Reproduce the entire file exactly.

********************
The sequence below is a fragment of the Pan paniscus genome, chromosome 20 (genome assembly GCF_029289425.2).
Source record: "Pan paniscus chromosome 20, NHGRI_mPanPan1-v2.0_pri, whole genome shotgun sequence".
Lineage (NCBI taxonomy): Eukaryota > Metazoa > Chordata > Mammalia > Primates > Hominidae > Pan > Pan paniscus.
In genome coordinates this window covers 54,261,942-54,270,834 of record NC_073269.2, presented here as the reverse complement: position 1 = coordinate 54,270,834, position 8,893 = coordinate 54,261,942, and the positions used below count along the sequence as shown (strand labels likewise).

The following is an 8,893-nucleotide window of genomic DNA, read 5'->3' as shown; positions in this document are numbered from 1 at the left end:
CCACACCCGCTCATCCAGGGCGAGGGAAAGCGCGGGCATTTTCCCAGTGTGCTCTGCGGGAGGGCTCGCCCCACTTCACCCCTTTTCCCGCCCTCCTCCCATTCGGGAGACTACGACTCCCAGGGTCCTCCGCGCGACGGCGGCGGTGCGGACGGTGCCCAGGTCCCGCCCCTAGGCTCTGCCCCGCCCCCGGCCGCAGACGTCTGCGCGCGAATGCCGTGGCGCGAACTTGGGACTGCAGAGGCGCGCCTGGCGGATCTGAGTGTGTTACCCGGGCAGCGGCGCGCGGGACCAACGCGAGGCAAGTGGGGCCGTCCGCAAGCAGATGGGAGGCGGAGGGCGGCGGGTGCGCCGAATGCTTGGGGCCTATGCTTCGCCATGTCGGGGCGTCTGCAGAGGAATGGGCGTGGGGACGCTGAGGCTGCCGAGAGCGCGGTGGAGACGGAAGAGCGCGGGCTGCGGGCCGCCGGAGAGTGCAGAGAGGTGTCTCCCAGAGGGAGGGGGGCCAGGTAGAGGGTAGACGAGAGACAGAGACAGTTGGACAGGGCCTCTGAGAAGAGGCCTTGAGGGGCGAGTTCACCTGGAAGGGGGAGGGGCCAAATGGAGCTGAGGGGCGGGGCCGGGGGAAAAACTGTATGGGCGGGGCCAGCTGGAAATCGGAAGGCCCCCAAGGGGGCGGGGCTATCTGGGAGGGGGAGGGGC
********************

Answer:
The sequence below is a fragment of the Pan paniscus genome, chromosome 20 (genome assembly GCF_029289425.2).
Source record: "Pan paniscus chromosome 20, NHGRI_mPanPan1-v2.0_pri, whole genome shotgun sequence".
Lineage (NCBI taxonomy): Eukaryota > Metazoa > Chordata > Mammalia > Primates > Hominidae > Pan > Pan paniscus.
In genome coordinates this window covers 54,261,942-54,270,834 of record NC_073269.2, presented here as the reverse complement: position 1 = coordinate 54,270,834, position 8,893 = coordinate 54,261,942, and the positions used below count along the sequence as shown (strand labels likewise).

The following is an 8,893-nucleotide window of genomic DNA, read 5'->3' as shown; positions in this document are numbered from 1 at the left end:
CCACACCCGCTCATCCAGGGCGAGGGAAAGCGCGGGCATTTTCCCAGTGTGCTCTGCGGGAGGGCTCGCCCCACTTCACCCCTTTTCCCGCCCTCCTCCCATTCGGGAGACTACGACTCCCAGGGTCCTCCGCGCGACGGCGGCGGTGCGGACGGTGCCCAGGTCCCGCCCCTAGGCTCTGCCCCGCCCCCGGCCGCAGACGTCTGCGCGCGAATGCCGTGGCGCGAACTTGGGACTGCAGAGGCGCGCCTGGCGGATCTGAGTGTGTTACCCGGGCAGCGGCGCGCGGGACCAACGCGAGGCAAGTGGGGCCGTCCGCAAGCAGATGGGAGGCGGAGGGCGGCGGGTGCGCCGAATGCTTGGGGCCTATGCTTCGCCATGTCGGGGCGTCTGCAGAGGAATGGGCGTGGGGACGCTGAGGCTGCCGAGAGCGCGGTGGAGACGGAAGAGCGCGGGCTGCGGGCCGCCGGAGAGTGCAGAGAGGTGTCTCCCAGAGGGAGGGGGGCCAGGTAGAGGGTAGACGAGAGACAGAGACAGTTGGACAGGGCCTCTGAGAAGAGGCCTTGAGGGGCGAGTTCACCTGGAAGGGGGAGGGGCCAAATGGAGCTGAGGGGCGGGGCCGGGGGAAAAACTGTATGGGCGGGGCCAGCTGGAAATCGGAAGGCCCCCAAGGGGGCGGGGCTATCTGGGAGGGGGAGGGGC